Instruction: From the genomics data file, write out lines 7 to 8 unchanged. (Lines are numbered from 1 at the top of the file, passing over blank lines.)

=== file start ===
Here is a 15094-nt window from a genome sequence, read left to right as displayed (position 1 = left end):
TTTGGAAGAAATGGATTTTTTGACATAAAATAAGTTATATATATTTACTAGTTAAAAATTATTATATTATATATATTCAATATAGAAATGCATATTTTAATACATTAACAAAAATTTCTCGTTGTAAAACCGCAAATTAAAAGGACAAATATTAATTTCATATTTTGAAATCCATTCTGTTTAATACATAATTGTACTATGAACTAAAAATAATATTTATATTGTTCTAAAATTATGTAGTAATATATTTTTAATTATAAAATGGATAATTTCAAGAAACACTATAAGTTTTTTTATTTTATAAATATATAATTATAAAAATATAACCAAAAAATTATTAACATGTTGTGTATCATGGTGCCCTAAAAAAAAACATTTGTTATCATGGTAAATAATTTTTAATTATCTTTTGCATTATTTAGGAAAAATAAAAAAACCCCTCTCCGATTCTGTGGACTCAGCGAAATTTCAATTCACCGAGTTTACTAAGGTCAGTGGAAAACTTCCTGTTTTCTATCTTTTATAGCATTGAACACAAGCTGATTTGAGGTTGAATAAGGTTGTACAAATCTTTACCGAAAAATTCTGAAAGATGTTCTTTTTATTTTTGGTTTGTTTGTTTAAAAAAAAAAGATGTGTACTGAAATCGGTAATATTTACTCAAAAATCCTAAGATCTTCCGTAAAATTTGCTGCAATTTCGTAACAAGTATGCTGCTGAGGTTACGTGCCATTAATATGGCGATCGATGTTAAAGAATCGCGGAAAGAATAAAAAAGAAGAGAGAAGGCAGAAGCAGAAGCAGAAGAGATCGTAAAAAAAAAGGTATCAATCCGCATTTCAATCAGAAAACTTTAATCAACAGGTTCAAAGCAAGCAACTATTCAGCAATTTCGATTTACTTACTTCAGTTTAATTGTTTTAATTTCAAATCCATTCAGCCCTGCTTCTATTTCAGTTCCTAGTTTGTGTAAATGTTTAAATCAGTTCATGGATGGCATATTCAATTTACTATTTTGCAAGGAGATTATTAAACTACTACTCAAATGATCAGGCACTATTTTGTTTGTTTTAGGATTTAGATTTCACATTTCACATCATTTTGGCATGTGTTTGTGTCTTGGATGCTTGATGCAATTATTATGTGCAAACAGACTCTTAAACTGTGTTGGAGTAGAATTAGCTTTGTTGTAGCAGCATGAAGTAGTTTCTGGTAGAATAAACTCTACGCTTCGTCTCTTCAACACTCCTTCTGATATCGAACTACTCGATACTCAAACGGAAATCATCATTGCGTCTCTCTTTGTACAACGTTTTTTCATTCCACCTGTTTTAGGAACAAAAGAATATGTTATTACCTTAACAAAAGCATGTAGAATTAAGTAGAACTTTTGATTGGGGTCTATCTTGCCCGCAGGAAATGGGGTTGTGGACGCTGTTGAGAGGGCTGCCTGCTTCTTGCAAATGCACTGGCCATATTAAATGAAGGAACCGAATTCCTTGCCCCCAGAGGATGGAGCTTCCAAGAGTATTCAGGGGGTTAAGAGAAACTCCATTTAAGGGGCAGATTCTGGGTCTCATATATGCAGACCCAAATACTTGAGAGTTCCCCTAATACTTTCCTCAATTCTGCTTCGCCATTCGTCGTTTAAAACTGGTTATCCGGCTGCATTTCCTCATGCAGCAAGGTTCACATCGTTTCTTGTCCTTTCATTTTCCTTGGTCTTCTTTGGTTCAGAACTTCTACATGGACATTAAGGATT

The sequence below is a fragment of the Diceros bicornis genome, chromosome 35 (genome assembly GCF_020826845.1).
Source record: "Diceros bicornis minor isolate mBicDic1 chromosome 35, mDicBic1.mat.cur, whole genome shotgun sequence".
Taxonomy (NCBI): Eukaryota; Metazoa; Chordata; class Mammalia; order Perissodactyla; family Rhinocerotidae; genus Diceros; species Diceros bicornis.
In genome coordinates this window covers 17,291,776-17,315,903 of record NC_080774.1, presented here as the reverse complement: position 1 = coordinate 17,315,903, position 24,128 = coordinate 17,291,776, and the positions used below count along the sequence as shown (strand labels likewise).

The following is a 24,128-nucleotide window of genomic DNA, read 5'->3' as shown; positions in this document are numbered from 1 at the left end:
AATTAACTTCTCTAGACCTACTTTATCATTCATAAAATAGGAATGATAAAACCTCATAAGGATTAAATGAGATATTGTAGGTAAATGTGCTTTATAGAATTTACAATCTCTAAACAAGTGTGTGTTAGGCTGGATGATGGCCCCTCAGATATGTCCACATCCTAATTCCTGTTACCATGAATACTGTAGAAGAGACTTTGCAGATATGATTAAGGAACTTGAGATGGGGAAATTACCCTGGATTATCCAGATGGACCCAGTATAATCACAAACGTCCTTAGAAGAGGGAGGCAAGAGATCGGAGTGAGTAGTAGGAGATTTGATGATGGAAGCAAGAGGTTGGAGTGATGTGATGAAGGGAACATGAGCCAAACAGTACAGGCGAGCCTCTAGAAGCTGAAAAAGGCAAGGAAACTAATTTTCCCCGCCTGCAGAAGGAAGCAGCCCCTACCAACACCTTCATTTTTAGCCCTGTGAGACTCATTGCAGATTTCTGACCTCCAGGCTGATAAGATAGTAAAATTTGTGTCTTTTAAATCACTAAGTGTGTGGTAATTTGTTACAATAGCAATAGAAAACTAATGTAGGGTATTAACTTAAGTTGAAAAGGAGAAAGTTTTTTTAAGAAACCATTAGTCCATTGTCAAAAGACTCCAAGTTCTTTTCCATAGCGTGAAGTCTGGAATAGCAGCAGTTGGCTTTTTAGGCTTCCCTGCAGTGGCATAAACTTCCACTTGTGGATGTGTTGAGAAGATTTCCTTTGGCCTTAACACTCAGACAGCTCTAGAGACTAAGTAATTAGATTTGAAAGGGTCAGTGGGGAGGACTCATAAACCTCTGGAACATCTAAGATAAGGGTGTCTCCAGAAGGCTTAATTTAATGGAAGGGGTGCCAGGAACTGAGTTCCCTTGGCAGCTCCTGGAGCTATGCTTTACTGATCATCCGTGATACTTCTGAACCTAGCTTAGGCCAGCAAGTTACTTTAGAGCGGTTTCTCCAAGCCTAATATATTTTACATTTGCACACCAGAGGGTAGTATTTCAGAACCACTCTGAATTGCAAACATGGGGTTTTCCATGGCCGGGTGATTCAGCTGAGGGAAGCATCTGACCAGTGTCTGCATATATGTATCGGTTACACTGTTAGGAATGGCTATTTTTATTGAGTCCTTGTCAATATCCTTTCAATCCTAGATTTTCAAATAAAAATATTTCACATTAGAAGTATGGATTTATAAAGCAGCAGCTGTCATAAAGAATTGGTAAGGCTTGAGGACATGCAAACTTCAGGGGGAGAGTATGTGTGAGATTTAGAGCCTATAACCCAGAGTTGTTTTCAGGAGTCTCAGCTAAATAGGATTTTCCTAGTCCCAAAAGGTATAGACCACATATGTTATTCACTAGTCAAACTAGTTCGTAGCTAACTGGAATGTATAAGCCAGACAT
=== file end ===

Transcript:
The following is a 24,128-nucleotide window of genomic DNA, read 5'->3' as shown; positions in this document are numbered from 1 at the left end:
AATTAACTTCTCTAGACCTACTTTATCATTCATAAAATAGGAATGATAAAACCTCATAAGGATTAAATGAGATATTGTAGGTAAATGTGCTTTATAGAATTTACAATCTCTAAACAAGTGTGTGTTAGGCTGGATGATGGCCCCTCAGATATGTCCACATCCTAATTCCTGTTACCATGAATACTGTAGAAGAGACTTTGCAGATATGATTAAGGAACTTGAGATGGGGAAATTACCCTGGATTATCCAGATGGACCCAGTATAATCACAAACGTCCTTAGAAGAGGGAGGCAAGAGATCGGAGTGAGTAGTAGGAGATTTGATGATGGAAGCAAGAGGTTGGAGTGATGTGATGAAGGGAACATGAGCCAAACAGTACAGGCGAGCCTCTAGAAGCTGAAAAAGGCAAGGAAACTAATTTTCCCCGCCTGCAGAAGGAAGCAGCCCCTACCAACACCTTCATTTTTAGCCCTGTGAGACTCATTGCAGATTTCTGACCTCCAGGCTGATAAGATAGTAAAATTTGTGTCTTTTAAATCACTAAGTGTGTGGTAATTTGTTACAATAGCAATAGAAAACTAATGTAGGGTATTAACTTAAGTTGAAAAGGAGAAAGTTTTTTTAAGAAACCATTAGTCCATTGTCAAAAGACTCCAAGTTCTTTTCCATAGCGTGAAGTCTGGAATAGCAGCAGTTGGCTTTTTAGGCTTCCCTGCAGTGGCATAAACTTCCACTTGTGGATGTGTTGAGAAGATTTCCTTTGGCCTTAACACTCAGACAGCTCTAGAGACTAAGTAATTAGATTTGAAAGGGTCAGTGGGGAGGACTCATAAACCTCTGGAACATCTAAGATAAGGGTGTCTCCAGAAGGCTTAATTTAATGGAAGGGGTGCCAGGAACTGAGTTCCCTTGGCAGCTCCTGGAGCTATGCTTTACTGATCATCCGTGATACTTCTGAACCTAGCTTAGGCCAGCAAGTTACTTTAGAGCGGTTTCTCCAAGCCTAATATATTTTACATTTGCACACCAGAGGGTAGTATTTCAGAACCACTCTGAATTGCAAACATGGGGTTTTCCATGGCCGGGTGATTCAGCTGAGGGAAGCATCTGACCAGTGTCTGCATATATGTATCGGTTACACTGTTAGGAATGGCTATTTTTATTGAGTCCTTGTCAATATCCTTTCAATCCTAGATTTTCAAATAAAAATATTTCACATTAGAAGTATGGATTTATAAAGCAGCAGCTGTCATAAAGAATTGGTAAGGCTTGAGGACATGCAAACTTCAGGGGGAGAGTATGTGTGAGATTTAGAGCCTATAACCCAGAGTTGTTTTCAGGAGTCTCAGCTAAATAGGATTTTCCTAGTCCCAAAAGGTATAGACCACATATGTTATTCACTAGTCAAACTAGTTCGTAGCTAACTGGAATGTATAAGCCAGACAT